One thing I've learned from starting a game company from scratch is the constant need for materials, accessories and items - both physical and digital - to help that business run. Everything from product manufacturing to packaging, to business cards, catalogs, fliers, digital data systems - all of these items must be specified and procured to make the whole operation come together. Unfortunately, these formats are not always the most attractive, smartest solutions, and often produce a great deal of waste.
One of the nice things about being a designer, and a designer who operates from a maker mindset, is that you don't have to simply accept widely used formats. In fact, our commitment to both environmental responsibility and smart design requires that we often challenge the standard options and create our own. A quick example: our catalog. To save paper, we shrank the size down to a simple, 4 1/2 x 4 1/2 square. We printed our App information and terms/ordering information on separate sheets that act as inserts, so that we wouldn't have to create separately booklets for retailers, press, customers and whoever else. It's beautiful, different and saved us a whole lot of time and money.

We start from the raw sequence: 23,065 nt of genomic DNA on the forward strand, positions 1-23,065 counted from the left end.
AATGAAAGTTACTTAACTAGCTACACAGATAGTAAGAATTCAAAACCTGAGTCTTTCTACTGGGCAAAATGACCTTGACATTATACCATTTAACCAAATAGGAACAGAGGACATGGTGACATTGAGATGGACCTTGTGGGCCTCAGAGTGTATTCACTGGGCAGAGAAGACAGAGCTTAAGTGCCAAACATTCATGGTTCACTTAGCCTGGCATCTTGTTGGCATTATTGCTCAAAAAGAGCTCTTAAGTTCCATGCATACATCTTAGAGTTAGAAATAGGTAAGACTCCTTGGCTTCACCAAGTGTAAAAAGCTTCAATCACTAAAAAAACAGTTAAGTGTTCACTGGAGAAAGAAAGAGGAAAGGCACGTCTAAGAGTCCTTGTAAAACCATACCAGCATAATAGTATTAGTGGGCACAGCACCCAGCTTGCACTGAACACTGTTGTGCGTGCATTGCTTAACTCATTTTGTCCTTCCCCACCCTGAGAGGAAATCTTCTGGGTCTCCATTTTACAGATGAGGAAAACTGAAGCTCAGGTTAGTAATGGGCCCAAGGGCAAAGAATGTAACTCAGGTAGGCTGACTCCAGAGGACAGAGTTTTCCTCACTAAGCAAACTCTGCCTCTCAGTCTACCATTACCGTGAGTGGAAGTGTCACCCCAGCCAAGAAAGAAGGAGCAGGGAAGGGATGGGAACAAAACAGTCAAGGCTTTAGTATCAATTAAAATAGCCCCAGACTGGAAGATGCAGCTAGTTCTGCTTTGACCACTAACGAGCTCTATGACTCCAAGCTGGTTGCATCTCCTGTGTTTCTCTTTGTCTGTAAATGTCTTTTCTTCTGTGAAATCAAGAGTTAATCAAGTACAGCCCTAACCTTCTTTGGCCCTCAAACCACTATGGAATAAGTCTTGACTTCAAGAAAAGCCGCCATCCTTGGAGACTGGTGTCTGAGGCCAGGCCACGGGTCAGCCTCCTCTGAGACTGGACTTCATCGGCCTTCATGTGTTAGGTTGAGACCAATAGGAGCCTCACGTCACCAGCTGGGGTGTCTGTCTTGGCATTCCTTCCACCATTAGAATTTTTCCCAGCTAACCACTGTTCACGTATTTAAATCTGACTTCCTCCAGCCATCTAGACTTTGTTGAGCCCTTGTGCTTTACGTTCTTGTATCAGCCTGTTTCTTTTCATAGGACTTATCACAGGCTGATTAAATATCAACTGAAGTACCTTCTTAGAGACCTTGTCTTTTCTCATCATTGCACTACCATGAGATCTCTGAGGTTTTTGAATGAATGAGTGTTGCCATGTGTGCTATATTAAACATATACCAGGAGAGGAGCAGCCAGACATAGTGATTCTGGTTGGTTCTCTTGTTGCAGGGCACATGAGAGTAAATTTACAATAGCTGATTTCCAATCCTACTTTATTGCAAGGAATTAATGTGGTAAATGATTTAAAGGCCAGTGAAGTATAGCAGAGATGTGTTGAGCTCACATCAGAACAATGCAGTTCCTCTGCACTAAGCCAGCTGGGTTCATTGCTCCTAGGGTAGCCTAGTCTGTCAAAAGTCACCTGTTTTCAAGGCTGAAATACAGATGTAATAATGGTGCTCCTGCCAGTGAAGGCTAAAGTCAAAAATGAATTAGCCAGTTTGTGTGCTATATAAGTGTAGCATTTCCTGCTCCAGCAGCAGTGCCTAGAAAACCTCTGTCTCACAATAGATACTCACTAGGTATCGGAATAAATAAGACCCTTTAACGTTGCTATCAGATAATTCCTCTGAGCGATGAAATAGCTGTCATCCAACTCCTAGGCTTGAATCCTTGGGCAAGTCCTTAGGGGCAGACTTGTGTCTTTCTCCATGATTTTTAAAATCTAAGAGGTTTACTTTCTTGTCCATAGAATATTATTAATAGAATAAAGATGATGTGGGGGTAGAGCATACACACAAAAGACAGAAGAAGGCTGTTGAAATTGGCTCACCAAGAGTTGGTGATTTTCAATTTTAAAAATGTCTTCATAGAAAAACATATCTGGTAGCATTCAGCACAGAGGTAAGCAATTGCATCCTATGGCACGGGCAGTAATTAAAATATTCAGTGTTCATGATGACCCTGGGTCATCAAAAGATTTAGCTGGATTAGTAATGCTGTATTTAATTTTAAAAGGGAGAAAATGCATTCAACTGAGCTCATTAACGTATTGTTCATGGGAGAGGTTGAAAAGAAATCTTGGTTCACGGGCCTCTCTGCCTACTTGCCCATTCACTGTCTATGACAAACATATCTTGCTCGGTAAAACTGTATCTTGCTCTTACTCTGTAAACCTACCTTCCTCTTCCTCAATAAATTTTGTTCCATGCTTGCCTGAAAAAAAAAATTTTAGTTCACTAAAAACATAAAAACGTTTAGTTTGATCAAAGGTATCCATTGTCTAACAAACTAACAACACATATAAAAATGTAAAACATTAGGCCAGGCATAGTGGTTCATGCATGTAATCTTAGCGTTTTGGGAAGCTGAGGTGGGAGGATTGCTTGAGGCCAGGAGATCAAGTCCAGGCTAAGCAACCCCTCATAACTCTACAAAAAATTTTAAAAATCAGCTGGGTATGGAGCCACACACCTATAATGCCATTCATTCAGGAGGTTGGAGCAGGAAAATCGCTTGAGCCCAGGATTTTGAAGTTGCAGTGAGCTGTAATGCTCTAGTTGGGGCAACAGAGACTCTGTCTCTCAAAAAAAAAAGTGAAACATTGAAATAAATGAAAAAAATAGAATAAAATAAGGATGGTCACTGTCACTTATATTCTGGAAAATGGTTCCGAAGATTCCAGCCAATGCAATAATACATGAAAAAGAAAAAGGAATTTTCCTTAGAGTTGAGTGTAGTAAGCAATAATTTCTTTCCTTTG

Lately, we've been struggling with two design quandaries. One is the matter of our tile benches, which we hoped to include in our board game, but which were proving prohibitively expensive. Could we use aluminum? Stained wood? For a while we were making and painting them ourselves, which took an unsustainable amount of effort. The other issue is with displays. We need displays for our card games that are inexpensive, attractive, easy to ship, easy to assemble and consistent with the design of our brand. But we only need a relately small quantity for the time being, and the standard cardboard displays were too costly.
And then, this week at NY NOW, I figured out the solution to both at once. Sometimes inspiration comes from unlikely places, and this was no exception. Across the aisle from us was a seriously cool toy company, called YOXO, that makes modular cardboard pieces that slot together to make X shapes which then can be made into robots and shapes.
I'd been staring at their booth for three days already, before it hit me: we could create both our tile benches and displays using a similar slotting method. It was so incredibly simple, I didn't know why I or somebody else hadn't already figured this out! Over the course of the next few minutes, I drew up some sketches.
Turns out, this hack will save us money, materials, and look really cool. Who needs the old formats, when you can come up with your own! All it takes is the will to try something new, an openness to inspiration, and a mind for design. In short, a maker mindset.
We'll keep you updated on other na2ure hacks. What are simple solutions you've found to problems in design? How have you challenged old formats to create something better?